History, equipment and procedures

Production tree climbing is a diverse, eclectic activity involving numerous skills, activities and nuances. No matter the method of entry, line installation, size of tree, type of work or vagaries of weather, clientele or client, the basic act of stepping up to a tree and attaching yourself to the climbing system happens every time.


The earliest method of rope-assisted tree climbing did not even involve the use of a saddle, per se. The end of the climbing line was fashioned into a harness of sorts, often a bowline on the bight or triple-loop bowline with an exaggerated tail. The climber inserted their legs and/or waist, used the elongated tail to fashion a climbing hitch onto the standing part of the line and proceeded to climb.

While certainly streamlined with no excess equipment involved, this system offered dubious comfort and questionable safety due to fit and tying inconsistencies. Over time, rope saddles were evolved as a separate entity. A good discussion of saddle types and their evolution can be found in Gerald Beranek’s “Fundamentals of Tree Work.”

However, even with the arrival of saddles, the earliest connection method was still to simply tie the saddle to the climbing line. Often, two half-hitches were used. A long tail was left as before and the climbing hitch was fashioned from this.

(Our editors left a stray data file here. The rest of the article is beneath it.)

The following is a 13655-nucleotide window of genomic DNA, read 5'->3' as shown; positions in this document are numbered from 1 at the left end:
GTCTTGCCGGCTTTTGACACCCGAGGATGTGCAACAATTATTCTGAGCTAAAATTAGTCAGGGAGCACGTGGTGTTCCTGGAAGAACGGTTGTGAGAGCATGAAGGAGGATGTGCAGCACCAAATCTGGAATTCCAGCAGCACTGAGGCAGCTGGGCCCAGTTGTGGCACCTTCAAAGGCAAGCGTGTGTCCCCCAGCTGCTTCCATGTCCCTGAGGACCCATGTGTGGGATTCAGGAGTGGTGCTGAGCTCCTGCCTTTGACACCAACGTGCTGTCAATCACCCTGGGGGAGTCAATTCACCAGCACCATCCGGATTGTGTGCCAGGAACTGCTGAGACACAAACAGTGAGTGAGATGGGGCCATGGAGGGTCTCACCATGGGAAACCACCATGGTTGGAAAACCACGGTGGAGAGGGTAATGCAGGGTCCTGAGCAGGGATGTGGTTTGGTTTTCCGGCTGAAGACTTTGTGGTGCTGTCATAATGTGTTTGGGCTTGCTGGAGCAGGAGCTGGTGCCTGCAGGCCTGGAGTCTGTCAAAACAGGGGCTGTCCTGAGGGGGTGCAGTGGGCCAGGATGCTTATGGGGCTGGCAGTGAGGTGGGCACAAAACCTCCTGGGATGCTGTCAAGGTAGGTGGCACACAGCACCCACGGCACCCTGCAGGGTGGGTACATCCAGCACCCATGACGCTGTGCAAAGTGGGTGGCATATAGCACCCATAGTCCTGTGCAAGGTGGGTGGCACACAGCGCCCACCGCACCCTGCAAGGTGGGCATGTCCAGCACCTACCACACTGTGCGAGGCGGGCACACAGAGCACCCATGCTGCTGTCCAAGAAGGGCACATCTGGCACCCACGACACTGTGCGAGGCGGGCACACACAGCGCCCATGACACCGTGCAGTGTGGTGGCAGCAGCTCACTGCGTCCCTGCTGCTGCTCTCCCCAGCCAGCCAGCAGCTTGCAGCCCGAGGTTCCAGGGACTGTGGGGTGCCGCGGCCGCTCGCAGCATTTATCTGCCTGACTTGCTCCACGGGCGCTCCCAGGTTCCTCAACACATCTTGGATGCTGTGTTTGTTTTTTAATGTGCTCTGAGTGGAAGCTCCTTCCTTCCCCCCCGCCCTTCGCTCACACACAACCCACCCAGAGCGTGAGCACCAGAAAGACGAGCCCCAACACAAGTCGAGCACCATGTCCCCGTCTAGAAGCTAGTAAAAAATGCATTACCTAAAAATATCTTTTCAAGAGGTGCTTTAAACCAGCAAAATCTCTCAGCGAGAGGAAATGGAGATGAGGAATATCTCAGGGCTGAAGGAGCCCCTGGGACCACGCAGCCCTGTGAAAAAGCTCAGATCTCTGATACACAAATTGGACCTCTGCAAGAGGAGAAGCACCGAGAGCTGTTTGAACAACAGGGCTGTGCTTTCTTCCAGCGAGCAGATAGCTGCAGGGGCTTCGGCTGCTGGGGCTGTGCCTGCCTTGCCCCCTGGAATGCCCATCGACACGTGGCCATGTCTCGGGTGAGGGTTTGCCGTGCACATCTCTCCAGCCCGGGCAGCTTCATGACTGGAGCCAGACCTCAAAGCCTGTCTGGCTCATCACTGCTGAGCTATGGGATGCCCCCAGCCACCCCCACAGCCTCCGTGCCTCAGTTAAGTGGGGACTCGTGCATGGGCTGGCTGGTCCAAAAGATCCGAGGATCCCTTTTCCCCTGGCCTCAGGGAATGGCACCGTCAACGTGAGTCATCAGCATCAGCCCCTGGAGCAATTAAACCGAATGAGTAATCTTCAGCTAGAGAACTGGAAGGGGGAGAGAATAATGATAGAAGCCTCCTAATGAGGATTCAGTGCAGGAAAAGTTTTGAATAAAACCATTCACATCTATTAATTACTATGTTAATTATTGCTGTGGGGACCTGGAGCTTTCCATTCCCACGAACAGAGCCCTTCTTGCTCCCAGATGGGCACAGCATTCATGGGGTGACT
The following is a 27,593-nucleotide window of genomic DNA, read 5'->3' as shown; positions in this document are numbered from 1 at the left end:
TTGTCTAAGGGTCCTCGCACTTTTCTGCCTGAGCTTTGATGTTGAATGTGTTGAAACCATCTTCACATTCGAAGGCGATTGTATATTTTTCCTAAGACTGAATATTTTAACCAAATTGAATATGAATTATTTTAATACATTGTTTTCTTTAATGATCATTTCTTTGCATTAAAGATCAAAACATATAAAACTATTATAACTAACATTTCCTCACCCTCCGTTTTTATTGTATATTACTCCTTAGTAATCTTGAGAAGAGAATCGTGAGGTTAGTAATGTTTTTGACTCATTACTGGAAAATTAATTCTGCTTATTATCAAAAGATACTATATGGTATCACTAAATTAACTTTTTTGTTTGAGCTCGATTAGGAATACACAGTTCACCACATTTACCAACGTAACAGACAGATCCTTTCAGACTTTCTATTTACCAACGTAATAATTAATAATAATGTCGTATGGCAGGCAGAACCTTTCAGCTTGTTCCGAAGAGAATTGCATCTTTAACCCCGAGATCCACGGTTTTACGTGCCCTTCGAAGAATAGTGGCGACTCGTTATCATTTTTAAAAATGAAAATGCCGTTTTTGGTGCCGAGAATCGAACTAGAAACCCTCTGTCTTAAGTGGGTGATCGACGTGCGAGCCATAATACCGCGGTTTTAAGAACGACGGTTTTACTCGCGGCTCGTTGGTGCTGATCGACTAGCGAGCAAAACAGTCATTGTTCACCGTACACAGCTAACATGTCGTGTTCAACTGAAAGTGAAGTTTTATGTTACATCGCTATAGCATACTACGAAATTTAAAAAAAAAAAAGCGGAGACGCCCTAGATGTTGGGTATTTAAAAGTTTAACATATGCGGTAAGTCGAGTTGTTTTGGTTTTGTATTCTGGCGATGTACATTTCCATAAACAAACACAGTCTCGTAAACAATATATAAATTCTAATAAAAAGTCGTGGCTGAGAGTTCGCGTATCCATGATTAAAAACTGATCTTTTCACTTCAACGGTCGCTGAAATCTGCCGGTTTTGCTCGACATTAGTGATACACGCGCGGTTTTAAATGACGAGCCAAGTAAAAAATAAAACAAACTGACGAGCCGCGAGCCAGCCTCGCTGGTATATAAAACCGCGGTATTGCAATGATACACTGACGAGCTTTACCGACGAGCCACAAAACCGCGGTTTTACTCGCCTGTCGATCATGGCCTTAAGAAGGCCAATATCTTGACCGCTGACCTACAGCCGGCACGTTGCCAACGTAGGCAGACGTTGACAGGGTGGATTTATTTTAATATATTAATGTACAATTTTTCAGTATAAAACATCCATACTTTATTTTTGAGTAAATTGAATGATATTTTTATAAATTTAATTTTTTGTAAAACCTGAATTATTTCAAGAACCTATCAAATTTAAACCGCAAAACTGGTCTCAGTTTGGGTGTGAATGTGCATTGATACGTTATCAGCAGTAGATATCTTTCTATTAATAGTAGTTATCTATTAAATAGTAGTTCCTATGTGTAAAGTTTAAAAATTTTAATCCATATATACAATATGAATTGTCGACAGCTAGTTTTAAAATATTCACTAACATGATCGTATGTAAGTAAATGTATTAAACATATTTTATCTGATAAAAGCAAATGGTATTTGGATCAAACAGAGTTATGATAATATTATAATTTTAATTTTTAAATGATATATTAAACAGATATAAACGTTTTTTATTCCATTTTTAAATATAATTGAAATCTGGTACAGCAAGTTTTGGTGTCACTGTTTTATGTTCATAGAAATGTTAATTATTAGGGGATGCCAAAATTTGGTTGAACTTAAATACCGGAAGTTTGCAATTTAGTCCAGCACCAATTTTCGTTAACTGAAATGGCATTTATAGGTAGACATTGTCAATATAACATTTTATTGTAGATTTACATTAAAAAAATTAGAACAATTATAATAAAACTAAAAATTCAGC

A selection of connecting links. a) Non-locking steel snap, b) locking steel snap, c) D-shaped carabiner, d) ultra “O” carabiner, e) captive eye carabiner.

Tying directly to the saddle has the advantages of simplicity and security. A minimum of equipment is necessary. Provided the attachment knot is properly formed, set and backed up, nothing short of rope failure will separate the climber from their line. The disadvantage is the amount of time and process it takes to undo this security and reestablish it. To retie in a tree, the climber must untie and retie both the climbing hitch and the anchor knot, then retie them. To overcome this limitation, climbers introduced the steel tree snap, as it was commonly called.